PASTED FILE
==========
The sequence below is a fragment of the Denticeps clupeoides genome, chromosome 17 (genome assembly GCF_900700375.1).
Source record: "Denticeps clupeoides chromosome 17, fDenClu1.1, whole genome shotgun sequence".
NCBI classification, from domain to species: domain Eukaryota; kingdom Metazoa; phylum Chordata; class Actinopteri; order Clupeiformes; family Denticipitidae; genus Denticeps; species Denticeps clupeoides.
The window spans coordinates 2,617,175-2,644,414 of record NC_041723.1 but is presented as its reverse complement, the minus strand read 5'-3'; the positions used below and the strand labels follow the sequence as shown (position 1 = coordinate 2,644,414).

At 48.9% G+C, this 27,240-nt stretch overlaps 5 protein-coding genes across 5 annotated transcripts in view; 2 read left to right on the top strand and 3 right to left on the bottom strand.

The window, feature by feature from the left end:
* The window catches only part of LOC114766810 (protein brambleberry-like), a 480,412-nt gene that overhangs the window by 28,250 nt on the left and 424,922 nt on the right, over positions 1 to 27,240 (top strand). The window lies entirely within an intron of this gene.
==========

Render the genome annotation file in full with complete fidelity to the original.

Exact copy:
The sequence below is a fragment of the Denticeps clupeoides genome, chromosome 17 (genome assembly GCF_900700375.1).
Source record: "Denticeps clupeoides chromosome 17, fDenClu1.1, whole genome shotgun sequence".
NCBI classification, from domain to species: domain Eukaryota; kingdom Metazoa; phylum Chordata; class Actinopteri; order Clupeiformes; family Denticipitidae; genus Denticeps; species Denticeps clupeoides.
The window spans coordinates 2,617,175-2,644,414 of record NC_041723.1 but is presented as its reverse complement, the minus strand read 5'-3'; the positions used below and the strand labels follow the sequence as shown (position 1 = coordinate 2,644,414).

At 48.9% G+C, this 27,240-nt stretch overlaps 5 protein-coding genes across 5 annotated transcripts in view; 2 read left to right on the top strand and 3 right to left on the bottom strand.

The window, feature by feature from the left end:
* The window catches only part of LOC114766810 (protein brambleberry-like), a 480,412-nt gene that overhangs the window by 28,250 nt on the left and 424,922 nt on the right, over positions 1 to 27,240 (top strand). The window lies entirely within an intron of this gene.